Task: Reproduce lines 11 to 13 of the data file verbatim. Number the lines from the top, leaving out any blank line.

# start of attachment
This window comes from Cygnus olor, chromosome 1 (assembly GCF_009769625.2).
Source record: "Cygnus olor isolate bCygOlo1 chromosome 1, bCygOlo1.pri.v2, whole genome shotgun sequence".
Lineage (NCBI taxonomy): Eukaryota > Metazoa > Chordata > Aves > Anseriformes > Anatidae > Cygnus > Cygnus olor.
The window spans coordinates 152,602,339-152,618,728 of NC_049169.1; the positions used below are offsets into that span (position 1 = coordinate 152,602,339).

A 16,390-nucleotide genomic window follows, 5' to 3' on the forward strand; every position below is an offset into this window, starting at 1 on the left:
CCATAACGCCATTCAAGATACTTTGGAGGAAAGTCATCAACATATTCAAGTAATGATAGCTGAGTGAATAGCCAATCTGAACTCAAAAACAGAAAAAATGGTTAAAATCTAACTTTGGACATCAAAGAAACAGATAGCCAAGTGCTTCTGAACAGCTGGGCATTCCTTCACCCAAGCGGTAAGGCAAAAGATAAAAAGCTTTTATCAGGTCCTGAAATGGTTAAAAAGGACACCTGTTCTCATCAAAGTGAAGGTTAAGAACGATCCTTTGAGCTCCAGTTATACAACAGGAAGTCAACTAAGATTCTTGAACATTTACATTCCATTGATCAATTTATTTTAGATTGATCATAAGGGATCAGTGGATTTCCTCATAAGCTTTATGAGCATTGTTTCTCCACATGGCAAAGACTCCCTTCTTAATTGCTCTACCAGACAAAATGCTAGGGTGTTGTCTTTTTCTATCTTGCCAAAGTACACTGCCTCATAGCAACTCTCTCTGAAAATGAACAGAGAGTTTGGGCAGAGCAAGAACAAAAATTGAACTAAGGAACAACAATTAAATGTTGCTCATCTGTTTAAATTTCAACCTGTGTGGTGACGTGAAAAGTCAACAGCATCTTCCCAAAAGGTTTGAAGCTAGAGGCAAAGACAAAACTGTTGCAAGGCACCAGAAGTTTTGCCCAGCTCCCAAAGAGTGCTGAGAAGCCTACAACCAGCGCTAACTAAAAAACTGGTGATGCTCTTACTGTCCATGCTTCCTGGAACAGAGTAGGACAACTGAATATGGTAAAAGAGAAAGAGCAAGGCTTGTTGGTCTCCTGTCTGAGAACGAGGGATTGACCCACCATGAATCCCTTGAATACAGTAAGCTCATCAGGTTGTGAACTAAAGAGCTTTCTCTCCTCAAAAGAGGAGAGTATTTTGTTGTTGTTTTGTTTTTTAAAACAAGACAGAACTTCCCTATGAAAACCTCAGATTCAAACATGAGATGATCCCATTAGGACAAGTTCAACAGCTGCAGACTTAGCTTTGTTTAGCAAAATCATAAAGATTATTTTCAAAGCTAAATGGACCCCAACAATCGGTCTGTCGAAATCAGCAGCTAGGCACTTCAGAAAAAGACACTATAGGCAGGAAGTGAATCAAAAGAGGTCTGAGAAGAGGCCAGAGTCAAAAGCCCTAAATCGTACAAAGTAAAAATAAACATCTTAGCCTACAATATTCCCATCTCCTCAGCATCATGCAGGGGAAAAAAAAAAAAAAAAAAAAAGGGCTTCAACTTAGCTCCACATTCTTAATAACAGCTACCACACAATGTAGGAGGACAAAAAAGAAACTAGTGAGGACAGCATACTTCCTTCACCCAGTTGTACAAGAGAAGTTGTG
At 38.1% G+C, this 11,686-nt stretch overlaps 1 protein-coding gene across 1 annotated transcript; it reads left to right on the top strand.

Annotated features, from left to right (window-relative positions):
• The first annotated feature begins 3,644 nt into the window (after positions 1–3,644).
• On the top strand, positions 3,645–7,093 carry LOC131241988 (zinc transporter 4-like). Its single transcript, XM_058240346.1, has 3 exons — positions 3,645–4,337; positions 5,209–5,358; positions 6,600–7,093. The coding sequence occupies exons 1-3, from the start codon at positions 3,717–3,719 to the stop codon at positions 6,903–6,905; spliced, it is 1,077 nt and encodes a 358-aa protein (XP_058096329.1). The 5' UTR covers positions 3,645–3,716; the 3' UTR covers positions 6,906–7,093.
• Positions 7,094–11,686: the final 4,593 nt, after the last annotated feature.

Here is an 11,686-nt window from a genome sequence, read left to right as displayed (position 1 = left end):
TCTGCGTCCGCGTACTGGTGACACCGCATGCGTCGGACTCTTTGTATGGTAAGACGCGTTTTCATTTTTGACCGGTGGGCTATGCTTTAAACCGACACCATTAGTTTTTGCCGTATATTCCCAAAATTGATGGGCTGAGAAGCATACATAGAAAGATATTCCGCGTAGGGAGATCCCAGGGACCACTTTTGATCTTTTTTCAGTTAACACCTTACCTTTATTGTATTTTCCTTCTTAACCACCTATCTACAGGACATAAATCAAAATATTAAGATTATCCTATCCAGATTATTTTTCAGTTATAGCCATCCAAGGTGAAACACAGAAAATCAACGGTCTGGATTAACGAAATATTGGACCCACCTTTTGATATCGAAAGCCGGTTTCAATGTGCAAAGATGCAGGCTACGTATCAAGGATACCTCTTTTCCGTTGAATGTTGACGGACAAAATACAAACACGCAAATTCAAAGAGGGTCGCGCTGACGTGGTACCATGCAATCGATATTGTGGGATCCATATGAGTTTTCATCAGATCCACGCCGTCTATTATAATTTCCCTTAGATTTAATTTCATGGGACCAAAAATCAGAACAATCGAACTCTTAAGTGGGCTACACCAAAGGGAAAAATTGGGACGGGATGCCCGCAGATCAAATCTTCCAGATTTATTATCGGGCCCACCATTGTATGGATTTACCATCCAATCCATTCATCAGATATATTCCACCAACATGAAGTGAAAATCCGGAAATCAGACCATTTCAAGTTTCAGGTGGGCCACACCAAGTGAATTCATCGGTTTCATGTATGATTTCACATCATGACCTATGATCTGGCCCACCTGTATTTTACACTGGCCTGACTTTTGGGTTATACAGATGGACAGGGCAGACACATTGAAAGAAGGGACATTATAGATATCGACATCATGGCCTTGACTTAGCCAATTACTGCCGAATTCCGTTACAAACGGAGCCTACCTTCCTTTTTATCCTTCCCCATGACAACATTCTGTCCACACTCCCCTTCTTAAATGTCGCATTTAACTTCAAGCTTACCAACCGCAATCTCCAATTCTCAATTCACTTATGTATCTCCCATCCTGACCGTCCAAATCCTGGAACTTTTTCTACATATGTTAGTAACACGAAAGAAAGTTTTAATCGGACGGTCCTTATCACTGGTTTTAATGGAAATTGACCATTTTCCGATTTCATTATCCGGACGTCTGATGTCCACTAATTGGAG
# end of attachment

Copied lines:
• Positions 7,094–11,686: the final 4,593 nt, after the last annotated feature.

Here is an 11,686-nt window from a genome sequence, read left to right as displayed (position 1 = left end):
TCTGCGTCCGCGTACTGGTGACACCGCATGCGTCGGACTCTTTGTATGGTAAGACGCGTTTTCATTTTTGACCGGTGGGCTATGCTTTAAACCGACACCATTAGTTTTTGCCGTATATTCCCAAAATTGATGGGCTGAGAAGCATACATAGAAAGATATTCCGCGTAGGGAGATCCCAGGGACCACTTTTGATCTTTTTTCAGTTAACACCTTACCTTTATTGTATTTTCCTTCTTAACCACCTATCTACAGGACATAAATCAAAATATTAAGATTATCCTATCCAGATTATTTTTCAGTTATAGCCATCCAAGGTGAAACACAGAAAATCAACGGTCTGGATTAACGAAATATTGGACCCACCTTTTGATATCGAAAGCCGGTTTCAATGTGCAAAGATGCAGGCTACGTATCAAGGATACCTCTTTTCCGTTGAATGTTGACGGACAAAATACAAACACGCAAATTCAAAGAGGGTCGCGCTGACGTGGTACCATGCAATCGATATTGTGGGATCCATATGAGTTTTCATCAGATCCACGCCGTCTATTATAATTTCCCTTAGATTTAATTTCATGGGACCAAAAATCAGAACAATCGAACTCTTAAGTGGGCTACACCAAAGGGAAAAATTGGGACGGGATGCCCGCAGATCAAATCTTCCAGATTTATTATCGGGCCCACCATTGTATGGATTTACCATCCAATCCATTCATCAGATATATTCCACCAACATGAAGTGAAAATCCGGAAATCAGACCATTTCAAGTTTCAGGTGGGCCACACCAAGTGAATTCATCGGTTTCATGTATGATTTCACATCATGACCTATGATCTGGCCCACCTGTATTTTACACTGGCCTGACTTTTGGGTTATACAGATGGACAGGGCAGACACATTGAAAGAAGGGACATTATAGATATCGACATCATGGCCTTGACTTAGCCAATTACTGCCGAATTCCGTTACAAACGGAGCCTACCTTCCTTTTTATCCTTCCCCATGACAACATTCTGTCCACACTCCCCTTCTTAAATGTCGCATTTAACTTCAAGCTTACCAACCGCAATCTCCAATTCTCAATTCACTTATGTATCTCCCATCCTGACCGTCCAAATCCTGGAACTTTTTCTACATATGTTAGTAACACGAAAGAAAGTTTTAATCGGACGGTCCTTATCACTGGTTTTAATGGAAATTGACCATTTTCCGATTTCATTATCCGGACGTCTGATGTCCACTAATTGGAG